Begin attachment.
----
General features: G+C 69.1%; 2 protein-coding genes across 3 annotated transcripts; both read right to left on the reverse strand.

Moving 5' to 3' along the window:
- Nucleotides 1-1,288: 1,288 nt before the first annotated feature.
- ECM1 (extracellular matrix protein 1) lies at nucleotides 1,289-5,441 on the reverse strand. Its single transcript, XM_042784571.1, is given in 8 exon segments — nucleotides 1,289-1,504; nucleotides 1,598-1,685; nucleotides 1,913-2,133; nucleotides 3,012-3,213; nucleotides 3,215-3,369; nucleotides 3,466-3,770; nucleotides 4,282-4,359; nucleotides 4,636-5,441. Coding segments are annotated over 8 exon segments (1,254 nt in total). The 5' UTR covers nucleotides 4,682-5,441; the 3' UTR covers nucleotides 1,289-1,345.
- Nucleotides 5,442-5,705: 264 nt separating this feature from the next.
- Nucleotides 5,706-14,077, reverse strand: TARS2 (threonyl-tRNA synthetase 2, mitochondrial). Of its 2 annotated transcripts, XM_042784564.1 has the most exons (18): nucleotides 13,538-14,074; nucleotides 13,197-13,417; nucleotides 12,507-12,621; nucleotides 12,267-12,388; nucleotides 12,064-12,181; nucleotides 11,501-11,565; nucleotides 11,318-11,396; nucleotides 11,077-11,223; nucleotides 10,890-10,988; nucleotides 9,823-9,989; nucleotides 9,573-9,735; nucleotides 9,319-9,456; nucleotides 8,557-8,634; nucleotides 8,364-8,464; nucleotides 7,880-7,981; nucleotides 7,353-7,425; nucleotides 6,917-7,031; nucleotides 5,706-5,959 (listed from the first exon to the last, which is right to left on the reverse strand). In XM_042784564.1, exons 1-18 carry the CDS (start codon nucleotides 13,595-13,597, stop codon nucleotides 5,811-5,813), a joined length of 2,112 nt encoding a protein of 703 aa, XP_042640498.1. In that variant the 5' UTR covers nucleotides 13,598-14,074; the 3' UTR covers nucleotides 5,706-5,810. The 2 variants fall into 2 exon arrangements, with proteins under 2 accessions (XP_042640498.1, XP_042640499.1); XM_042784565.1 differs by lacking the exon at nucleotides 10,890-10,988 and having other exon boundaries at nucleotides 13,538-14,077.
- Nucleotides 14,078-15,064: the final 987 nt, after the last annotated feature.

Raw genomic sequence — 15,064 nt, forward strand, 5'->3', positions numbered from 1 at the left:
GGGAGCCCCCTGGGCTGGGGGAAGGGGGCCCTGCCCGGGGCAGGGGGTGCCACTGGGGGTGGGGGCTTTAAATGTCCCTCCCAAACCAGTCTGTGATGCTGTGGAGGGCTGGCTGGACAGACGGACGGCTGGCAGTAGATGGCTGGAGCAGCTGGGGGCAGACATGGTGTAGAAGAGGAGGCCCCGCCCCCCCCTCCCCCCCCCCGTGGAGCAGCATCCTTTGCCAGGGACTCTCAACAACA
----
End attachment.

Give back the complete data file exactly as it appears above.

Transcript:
General features: G+C 69.1%; 2 protein-coding genes across 3 annotated transcripts; both read right to left on the reverse strand.

Moving 5' to 3' along the window:
- Nucleotides 1-1,288: 1,288 nt before the first annotated feature.
- ECM1 (extracellular matrix protein 1) lies at nucleotides 1,289-5,441 on the reverse strand. Its single transcript, XM_042784571.1, is given in 8 exon segments — nucleotides 1,289-1,504; nucleotides 1,598-1,685; nucleotides 1,913-2,133; nucleotides 3,012-3,213; nucleotides 3,215-3,369; nucleotides 3,466-3,770; nucleotides 4,282-4,359; nucleotides 4,636-5,441. Coding segments are annotated over 8 exon segments (1,254 nt in total). The 5' UTR covers nucleotides 4,682-5,441; the 3' UTR covers nucleotides 1,289-1,345.
- Nucleotides 5,442-5,705: 264 nt separating this feature from the next.
- Nucleotides 5,706-14,077, reverse strand: TARS2 (threonyl-tRNA synthetase 2, mitochondrial). Of its 2 annotated transcripts, XM_042784564.1 has the most exons (18): nucleotides 13,538-14,074; nucleotides 13,197-13,417; nucleotides 12,507-12,621; nucleotides 12,267-12,388; nucleotides 12,064-12,181; nucleotides 11,501-11,565; nucleotides 11,318-11,396; nucleotides 11,077-11,223; nucleotides 10,890-10,988; nucleotides 9,823-9,989; nucleotides 9,573-9,735; nucleotides 9,319-9,456; nucleotides 8,557-8,634; nucleotides 8,364-8,464; nucleotides 7,880-7,981; nucleotides 7,353-7,425; nucleotides 6,917-7,031; nucleotides 5,706-5,959 (listed from the first exon to the last, which is right to left on the reverse strand). In XM_042784564.1, exons 1-18 carry the CDS (start codon nucleotides 13,595-13,597, stop codon nucleotides 5,811-5,813), a joined length of 2,112 nt encoding a protein of 703 aa, XP_042640498.1. In that variant the 5' UTR covers nucleotides 13,598-14,074; the 3' UTR covers nucleotides 5,706-5,810. The 2 variants fall into 2 exon arrangements, with proteins under 2 accessions (XP_042640498.1, XP_042640499.1); XM_042784565.1 differs by lacking the exon at nucleotides 10,890-10,988 and having other exon boundaries at nucleotides 13,538-14,077.
- Nucleotides 14,078-15,064: the final 987 nt, after the last annotated feature.

Raw genomic sequence — 15,064 nt, forward strand, 5'->3', positions numbered from 1 at the left:
GGGAGCCCCCTGGGCTGGGGGAAGGGGGCCCTGCCCGGGGCAGGGGGTGCCACTGGGGGTGGGGGCTTTAAATGTCCCTCCCAAACCAGTCTGTGATGCTGTGGAGGGCTGGCTGGACAGACGGACGGCTGGCAGTAGATGGCTGGAGCAGCTGGGGGCAGACATGGTGTAGAAGAGGAGGCCCCGCCCCCCCCTCCCCCCCCCCGTGGAGCAGCATCCTTTGCCAGGGACTCTCAACAACA